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“Only connect,” wrote author E.M. Forster, which might as well be the tagline for Ken Loach’s heartbreaking social drama I, Daniel Blake. Or at least it describes the film’s saving grace. It centers on a relationship between poor, struggling adults, showing how human connection helps them survive in awful economic conditions More broadly, it forges a connection between its audience and a social class from which most of them will be very far removed. It’s a film about the unsustainable condition of being poor and alive, which admittedly sounds like a grueling experience. But I, Daniel Blake seeks understanding—it seeks to connect—and understanding is innately hopeful.

When we first meet Dan (Dave Johns), a British widower, he is lost in a labyrinth of bureaucracy. Dan suffered a heart attack on the job—he’s a carpenter—and while he wants to go back to work, his primary care physician advises him against it. In trying to apply for worker’s compensation, however, a state-employed doctor declares him fit for duty. Within the cold, white rooms of the local welfare office, Dan tries to navigate these contradictions—he rightly describes it as a “monumental farce”—while state workers look on with apathy or pity.

In the waiting room at one office, he witnesses Katie (Hayley Squires) a young mother of two, suffering a similar indignity. After speaking up on her behalf, they both get thrown out. A connection is formed, and he llearns her sad story: kicked out of her London apartment for complaining about a leak; living in a homeless shelter with her children for two years; eventually being relocated to public housing in a town she’s never known.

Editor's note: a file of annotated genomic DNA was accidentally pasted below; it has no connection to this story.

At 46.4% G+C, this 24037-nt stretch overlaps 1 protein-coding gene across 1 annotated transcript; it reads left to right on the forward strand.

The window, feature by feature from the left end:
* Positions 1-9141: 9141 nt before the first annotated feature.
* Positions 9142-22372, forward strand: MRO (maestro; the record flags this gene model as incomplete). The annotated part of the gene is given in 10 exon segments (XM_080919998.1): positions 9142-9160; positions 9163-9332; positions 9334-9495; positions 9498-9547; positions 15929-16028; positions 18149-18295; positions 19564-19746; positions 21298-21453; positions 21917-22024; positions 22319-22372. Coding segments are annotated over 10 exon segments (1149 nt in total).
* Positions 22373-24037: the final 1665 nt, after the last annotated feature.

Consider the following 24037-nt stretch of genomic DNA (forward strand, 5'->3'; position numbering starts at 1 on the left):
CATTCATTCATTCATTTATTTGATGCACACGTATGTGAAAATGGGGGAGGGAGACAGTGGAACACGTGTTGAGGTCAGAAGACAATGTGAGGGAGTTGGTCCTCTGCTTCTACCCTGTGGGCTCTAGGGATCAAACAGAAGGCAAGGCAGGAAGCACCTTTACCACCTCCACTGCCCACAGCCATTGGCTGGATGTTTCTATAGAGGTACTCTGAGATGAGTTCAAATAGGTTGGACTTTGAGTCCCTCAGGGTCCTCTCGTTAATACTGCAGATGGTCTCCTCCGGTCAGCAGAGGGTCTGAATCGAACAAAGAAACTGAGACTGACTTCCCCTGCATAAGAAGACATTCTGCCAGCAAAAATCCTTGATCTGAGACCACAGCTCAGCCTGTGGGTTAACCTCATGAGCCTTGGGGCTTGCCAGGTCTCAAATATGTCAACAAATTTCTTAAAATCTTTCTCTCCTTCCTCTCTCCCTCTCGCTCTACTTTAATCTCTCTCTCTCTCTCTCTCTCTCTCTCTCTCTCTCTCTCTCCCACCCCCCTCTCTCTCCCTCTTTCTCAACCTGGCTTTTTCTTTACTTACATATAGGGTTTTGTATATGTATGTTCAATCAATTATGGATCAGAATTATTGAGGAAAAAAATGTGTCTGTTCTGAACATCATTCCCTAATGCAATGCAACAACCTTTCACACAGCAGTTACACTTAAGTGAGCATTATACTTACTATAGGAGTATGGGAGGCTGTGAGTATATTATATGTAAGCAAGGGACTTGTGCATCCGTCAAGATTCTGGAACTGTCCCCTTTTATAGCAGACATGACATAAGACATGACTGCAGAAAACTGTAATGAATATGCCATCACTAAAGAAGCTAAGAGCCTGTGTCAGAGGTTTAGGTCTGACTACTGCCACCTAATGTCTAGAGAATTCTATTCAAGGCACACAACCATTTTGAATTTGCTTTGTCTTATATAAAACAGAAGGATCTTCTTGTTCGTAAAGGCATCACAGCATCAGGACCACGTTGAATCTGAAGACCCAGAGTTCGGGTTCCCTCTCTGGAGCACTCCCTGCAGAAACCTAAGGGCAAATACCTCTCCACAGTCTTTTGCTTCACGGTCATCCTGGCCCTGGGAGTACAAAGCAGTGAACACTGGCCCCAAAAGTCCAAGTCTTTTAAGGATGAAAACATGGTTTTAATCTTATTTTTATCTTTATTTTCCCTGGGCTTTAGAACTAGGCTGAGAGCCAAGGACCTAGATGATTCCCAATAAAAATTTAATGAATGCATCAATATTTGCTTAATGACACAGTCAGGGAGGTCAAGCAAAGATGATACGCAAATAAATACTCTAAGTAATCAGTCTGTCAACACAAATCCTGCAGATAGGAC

These backstories are important. They don’t just provide insight or character motivation; they represent the meaning of a life that the state—which holds the power to enhance or destroy that life—willfully ignores. After watching these tragic scenes play out, we understand that every extra in those waiting rooms represents an individual with a story with unique details but familiar beats. Loach employs a wonderful naturalism that allows these stories to feel real, and remarkably he achieves it without relying on shaky handheld camerawork or other tropes of indie cinema. Instead, his framing is still and steady, begging its characters to burst through the edges of the frame.

I, Daniel Blake fashions itself as a social drama about the poor, but it also has plenty to say about the indignities of aging, and where the two intersect: Turns out being elderly and poor are a deadly combination. As Dan applies for various forms of welfare and, at one point, new jobs, he discovers he has missed the digital revolution. The entire system has been digitized, and Dan can’t perform even the simplest tasks on a computer. When you’re poor, problems have a way of compounding.

Yet Dan takes these indignities mostly in stride, staying calm when most of us would be ready to start throwing punches. He stands up for others in need and eventually, in the film’s rousing climax, for himself. The script is determinedly prosaic, but Johns finds the poetry in Dan, in his paternal affection for Katie (when he discovers her in a degrading situation, he blurts tearfully, “I built you a bookshelf”), and in the terms he uses to describe his late wife, “like the ocean… dead still and wild.” It’s an apt description of the film itself, urgent and steady, with a fidelity to hard truth that never clashes with its hopeful soul. 

I, Daniel Blake opens Friday at E Street Cinema.